I agree about that other site. The mods there seem to go wild with the banhammer sometimes.

I would hate to be responsible for moderating a bunch of aspies and MMO geeks.
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Posted: Jul 26th 2011 8:47PM Palebane said

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I like long leveling times. They tend to de-emphasize level-based progression and allow players to focus on other aspects of the game. The majority of modern MMOG players are highly level/achivement driven, so of course this would not work from a financial or marketing standpoint. But it's ok to dream.

Posted: Jul 27th 2011 12:35AM scrubmonkey said

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Very interesting article.

Anyone else notice that you could go and re-read the entire article and replace every instance of the word "levels" with "stats", and the article has the same meaning and relevance?

At the end of the day, levels are just another stat, and stats are both the greatest strength and greatest weaknesses of the genre.

Posted: Jul 27th 2011 1:18AM donweel said

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@scrubmonkey
Ok suppose instead of killing ten rats gaining a level spending it on stats seeing your trainer etc., you gain sword strength and attack power by using your sword, or gained spell power by casting spells. Maybe even have no classes at all.

Posted: Jul 27th 2011 1:49AM scrubmonkey said

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@donweel

*shrug* same thing done slightly different. There's still going to be limits on what you can take on based on your sword strength and your character's hit points (or stamina, or morale, or whatever they feel like calling it). There is still going to be some sort of grind to attain the requisite stats...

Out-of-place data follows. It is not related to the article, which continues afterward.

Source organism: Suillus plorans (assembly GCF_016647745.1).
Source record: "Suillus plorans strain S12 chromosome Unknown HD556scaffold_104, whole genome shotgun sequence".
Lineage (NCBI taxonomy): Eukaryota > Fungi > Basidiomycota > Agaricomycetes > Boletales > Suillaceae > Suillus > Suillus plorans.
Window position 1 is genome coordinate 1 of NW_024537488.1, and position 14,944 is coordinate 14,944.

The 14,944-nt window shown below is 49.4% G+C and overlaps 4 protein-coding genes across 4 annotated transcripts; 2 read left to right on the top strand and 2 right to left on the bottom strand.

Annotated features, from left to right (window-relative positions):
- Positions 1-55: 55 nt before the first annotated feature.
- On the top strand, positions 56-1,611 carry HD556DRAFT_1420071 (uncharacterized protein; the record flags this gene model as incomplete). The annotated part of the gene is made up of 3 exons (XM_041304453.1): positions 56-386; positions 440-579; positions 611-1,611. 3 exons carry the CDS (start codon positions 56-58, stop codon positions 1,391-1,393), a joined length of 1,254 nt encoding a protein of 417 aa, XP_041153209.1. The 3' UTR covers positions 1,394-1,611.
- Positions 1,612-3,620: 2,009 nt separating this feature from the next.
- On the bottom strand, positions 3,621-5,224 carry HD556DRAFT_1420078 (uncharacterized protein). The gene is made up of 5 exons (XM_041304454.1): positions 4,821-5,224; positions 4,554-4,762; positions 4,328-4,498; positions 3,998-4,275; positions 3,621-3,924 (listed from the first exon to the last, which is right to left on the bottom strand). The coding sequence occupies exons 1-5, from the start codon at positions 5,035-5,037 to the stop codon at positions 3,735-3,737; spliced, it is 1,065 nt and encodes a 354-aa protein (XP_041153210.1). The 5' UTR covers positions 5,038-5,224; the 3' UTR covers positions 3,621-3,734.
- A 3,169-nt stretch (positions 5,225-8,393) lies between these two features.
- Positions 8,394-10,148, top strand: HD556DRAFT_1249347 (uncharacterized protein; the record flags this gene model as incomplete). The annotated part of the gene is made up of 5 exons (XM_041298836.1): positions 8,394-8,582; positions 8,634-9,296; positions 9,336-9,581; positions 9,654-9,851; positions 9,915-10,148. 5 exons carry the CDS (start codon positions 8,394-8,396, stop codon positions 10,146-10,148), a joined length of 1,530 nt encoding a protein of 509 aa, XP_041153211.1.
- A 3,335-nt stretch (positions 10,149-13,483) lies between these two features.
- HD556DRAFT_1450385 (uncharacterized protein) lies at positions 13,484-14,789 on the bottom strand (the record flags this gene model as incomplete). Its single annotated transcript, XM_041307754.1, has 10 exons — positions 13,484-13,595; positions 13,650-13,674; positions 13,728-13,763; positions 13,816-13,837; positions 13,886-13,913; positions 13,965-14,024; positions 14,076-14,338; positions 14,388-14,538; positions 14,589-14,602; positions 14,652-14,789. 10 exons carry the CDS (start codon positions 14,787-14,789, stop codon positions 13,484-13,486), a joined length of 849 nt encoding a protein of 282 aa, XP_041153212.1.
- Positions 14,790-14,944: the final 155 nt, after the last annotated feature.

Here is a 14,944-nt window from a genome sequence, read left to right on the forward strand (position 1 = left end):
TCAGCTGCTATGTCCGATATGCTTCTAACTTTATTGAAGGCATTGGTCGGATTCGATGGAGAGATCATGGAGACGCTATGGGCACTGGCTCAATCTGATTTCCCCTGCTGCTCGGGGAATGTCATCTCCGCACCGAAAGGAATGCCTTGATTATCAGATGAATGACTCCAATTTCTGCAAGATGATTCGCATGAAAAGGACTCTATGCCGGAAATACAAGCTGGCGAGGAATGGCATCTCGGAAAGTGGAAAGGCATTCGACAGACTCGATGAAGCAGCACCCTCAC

It's the same thing. Stats and levels are measured in terms of time spent and luck (I.E. the random number generator). Skill will play a part, but the system basically makes it so you HAVE to concede that some of your skill takes a back seat to the stats... That's where the gate to future content comes in.

Not that this is entirely a bad thing... I feel that stats and levels are so fundamentally pleasing because we all crave order. We all crave analysis. Fantasy football. The stock market. Number of people in the accident on the 5:00 news. How many millions that hit movie made in the box office... ect. ect. We also crave a sense of progression. Levels and stats are about the "ding", so they give is that progression. The article touched on all this.

So... why not remove the intermediate grind and let you go straight for the end goal? The article touched on this as well. You lose the sense of accomplishment when the feeling of progression is taken away.

These conventions might have a lot of drawbacks... but they have a lot of things going for them at the same time. That is why RPGs are successful. The question is, how do you give people their sense of progression without making a large chunk of content obsolete each time you move progression? How does your game deal with friends that want to play together, but are at different points in that progression? How do you take a system that inherently creates imbalances and put everyone on the same playing field?

It's an interesting question.
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Posted: Jul 27th 2011 7:30AM pancho72 said

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One possible approach could be to give higher level players more options instead of just passive power. This could mean that in higher level play it becomes harder to fully realize your potential, and require a greater insight into the game world.
Most MMOs do that to some extent of course, but sometimes it feels that the need for higher and higher levels forces developers to simply slap passive stats on top. Maybe they should look into how they can broaden power instead of simply letting characters grow on a lateral scale.

Posted: Jul 27th 2011 4:16PM hereafter said

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I'm kind of the same way. I ran heroics in WotLK and did one raid (that my old computer couldn't handle) but I always find something to do. That or I play something else for a few months. It's why I really appreciate a lot of leveling paths. Games like CO, STO, or Rift are too limited in that regard, while a game like WoW (and apparently TOR) has more replayability because of the many starter zones. I like breadth of content. How far up it goes is less of a concern since that always comes with time.
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Posted: Jul 27th 2011 4:17PM hereafter said

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@hereafter
disregard the above comment, this went to the wrong person >_